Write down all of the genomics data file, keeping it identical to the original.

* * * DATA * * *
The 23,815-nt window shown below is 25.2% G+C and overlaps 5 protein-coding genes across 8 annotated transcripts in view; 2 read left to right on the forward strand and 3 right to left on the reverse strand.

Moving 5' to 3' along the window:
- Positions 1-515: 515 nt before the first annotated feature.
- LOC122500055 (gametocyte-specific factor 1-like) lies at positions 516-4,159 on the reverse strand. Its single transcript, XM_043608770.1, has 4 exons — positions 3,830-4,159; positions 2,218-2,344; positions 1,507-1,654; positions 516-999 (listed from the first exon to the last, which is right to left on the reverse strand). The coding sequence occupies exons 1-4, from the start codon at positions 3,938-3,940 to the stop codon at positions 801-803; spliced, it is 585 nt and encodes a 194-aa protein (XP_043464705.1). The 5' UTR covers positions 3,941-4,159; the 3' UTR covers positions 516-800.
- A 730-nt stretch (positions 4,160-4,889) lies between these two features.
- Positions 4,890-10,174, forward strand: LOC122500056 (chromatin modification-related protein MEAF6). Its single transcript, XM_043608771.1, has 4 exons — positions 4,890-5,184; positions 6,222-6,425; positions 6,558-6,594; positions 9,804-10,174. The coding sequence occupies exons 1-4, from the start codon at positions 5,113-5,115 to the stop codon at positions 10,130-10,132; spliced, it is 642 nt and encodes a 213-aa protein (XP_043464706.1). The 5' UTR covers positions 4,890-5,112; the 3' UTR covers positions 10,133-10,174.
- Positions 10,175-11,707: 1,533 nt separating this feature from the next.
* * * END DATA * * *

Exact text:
The 23,815-nt window shown below is 25.2% G+C and overlaps 5 protein-coding genes across 8 annotated transcripts in view; 2 read left to right on the forward strand and 3 right to left on the reverse strand.

Moving 5' to 3' along the window:
- Positions 1-515: 515 nt before the first annotated feature.
- LOC122500055 (gametocyte-specific factor 1-like) lies at positions 516-4,159 on the reverse strand. Its single transcript, XM_043608770.1, has 4 exons — positions 3,830-4,159; positions 2,218-2,344; positions 1,507-1,654; positions 516-999 (listed from the first exon to the last, which is right to left on the reverse strand). The coding sequence occupies exons 1-4, from the start codon at positions 3,938-3,940 to the stop codon at positions 801-803; spliced, it is 585 nt and encodes a 194-aa protein (XP_043464705.1). The 5' UTR covers positions 3,941-4,159; the 3' UTR covers positions 516-800.
- A 730-nt stretch (positions 4,160-4,889) lies between these two features.
- Positions 4,890-10,174, forward strand: LOC122500056 (chromatin modification-related protein MEAF6). Its single transcript, XM_043608771.1, has 4 exons — positions 4,890-5,184; positions 6,222-6,425; positions 6,558-6,594; positions 9,804-10,174. The coding sequence occupies exons 1-4, from the start codon at positions 5,113-5,115 to the stop codon at positions 10,130-10,132; spliced, it is 642 nt and encodes a 213-aa protein (XP_043464706.1). The 5' UTR covers positions 4,890-5,112; the 3' UTR covers positions 10,133-10,174.
- Positions 10,175-11,707: 1,533 nt separating this feature from the next.